How social pressures drive the partisan education gap

How social pressures drive the partisan education gap
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The emerging political divide between white voters with a college education and those without a degree is increasingly a geographic phenomenon, one that helped reshape the American political map and sent President TrumpDonald John TrumpThe Hill's Morning Report - White House, Congress: Urgency of now around budget GOP presses Trump to make a deal on spending Democrats wary of handing Trump a win on infrastructure MORE to the White House.

Those white voters with a college degree were more likely to back Hillary ClintonHillary Diane Rodham ClintonThe Memo: Trump faces steep climb to reelection What the Mueller report tells us about Putin, Russia and Trump's election Steve Bullock puts Citizens United decision at center of presidential push MORE than they were to back former President Obama, according to exit polls. At the same time, those without college degrees favored Trump by a wider margin than they did Mitt RomneyWillard (Mitt) Mitt RomneyOvernight Health Care — Presented by PCMA — McConnell, Kaine offer bill to raise tobacco buying age to 21 | Measles outbreak spreads to 24 states | Pro-ObamaCare group launches ad blitz to protect Dems Dem senator: Many Republicans 'privately expressed concerns' about Mueller findings Romney expresses opposition to Alabama abortion ban MORE or Sen. John McCainJohn Sidney McCainPelosi receives John F. Kennedy Profile in Courage Award Romney: Trump 'has distanced himself from some of the best qualities of the human character' MSNBC host: Barr 'the most dangerous person' who works for Trump MORE (R-Ariz.).

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But in a new book out Tuesday, syndicated columnist Salena Zito and GOP strategist Brad Todd find well-educated voters were more likely to shift left if they lived in communities that had disproportionately high levels of education.

Trump ran behind Romney in 86 of the 100 most well-educated counties in America. In the 1,500 counties with the lowest levels of educational attainment, Trump outperformed Romney in all but 51.

At the same time, Clinton outperformed Obama in the nation’s 25 largest counties, by a margin of 1.3 million votes, while Trump underperformed by about 400,000 votes compared to Romney.

Zito and Todd argue that disparity is evidence that social pressures are driving both groups toward political homogeny.

“The driver of this split is not the college education itself, but the social pressure that comes with living exclusively among other college graduates,” Zito and Todd write. “Educated voters who socialize, work, or serve among those with only a high school degree are more likely to reflect the political views of that peer group.”

The book, “The Great Revolt: Inside the Populist Coalition Reshaping American Politics,” points to the Denver suburbs, where three counties with vastly different education levels show the power of social pressures.

Trump ran 8 points ahead of Romney in Adams County, a traditionally blue-collar Democratic stronghold where just 22 percent of residents have a college degree.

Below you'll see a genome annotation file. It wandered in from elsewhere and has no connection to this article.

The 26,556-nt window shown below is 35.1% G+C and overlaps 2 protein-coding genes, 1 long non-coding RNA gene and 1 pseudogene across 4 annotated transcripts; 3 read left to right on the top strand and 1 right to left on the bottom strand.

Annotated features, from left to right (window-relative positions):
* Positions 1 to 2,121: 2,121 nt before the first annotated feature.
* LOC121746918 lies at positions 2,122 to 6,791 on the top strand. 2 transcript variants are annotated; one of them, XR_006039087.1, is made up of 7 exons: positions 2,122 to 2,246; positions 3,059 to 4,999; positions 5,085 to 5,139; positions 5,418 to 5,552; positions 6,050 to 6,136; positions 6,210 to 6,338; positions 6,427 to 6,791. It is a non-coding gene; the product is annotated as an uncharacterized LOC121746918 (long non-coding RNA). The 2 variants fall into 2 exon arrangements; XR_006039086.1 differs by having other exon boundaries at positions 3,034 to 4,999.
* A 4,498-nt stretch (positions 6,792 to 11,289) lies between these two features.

He ran behind Romney in Arapahoe County and Douglas County, where 40 percent and 57 percent of residents hold college degrees.

“College-educated voters in places with a preponderance of double-degree households are likely to conform to their neighborhood dinner party consensus and eschew Trumpism, even if they otherwise lean Republican,” the authors write.

That poses a dilemma to the Republican majority in Congress as the midterm elections approach. Democrats need to win 23 Republican-held seats to reclaim the Speaker’s gavel this year; many of the party’s most promising targets are among the best-educated districts in the country, including several seats in Orange County, Calif., and suburban Washington, D.C., and New York.

“The challenge for Republicans is to keep the Trump coalition intact in rural and small-town geography, while preserving the pre-Trump partisan breakdown of suburbia — a feat that will require keeping longtime Republicans voting their party and newer Trump voters voting their cause,” Zito and Todd write.

The geographic education gap is exacerbated, the authors write, by a divide between those who make business and entertainment decisions and consumers outside the nation’s largest cities. Business and media leaders tend to congregate in a few high-wealth, high-education zip codes in cities like New York, Washington, Los Angeles and San Francisco, where liberal and progressive politics are dominant.

That has led companies like Starbucks and Target to take political stands on social issues like same-sex marriage or transgender bathroom access far more than in the past. Even companies that cater to a more conservative clientele, like Dick’s Sporting Goods or Walmart, have weighed in; both companies recently stopped selling automatic weapons after the massacre at a high school in Parkland, Fla.

“After decades of avoiding political controversy, it is now normal to see national consumer brand companies … weigh in on hot-button social and political issues, and almost always on the liberal side of the question,” they write.

The companies have made a bet that will soon face both Democrats and the GOP: that the rising millennial generation, which will soon have more purchasing power than any other generational cohort, will reward more socially progressive stands.

“That’s their future consumer and they think it is more important, indispensable even, to be seen as welcoming that and in no way seen as holding it back,” the authors quote political analyst Ron Brownstein. “I think they are making a clear generational bet.”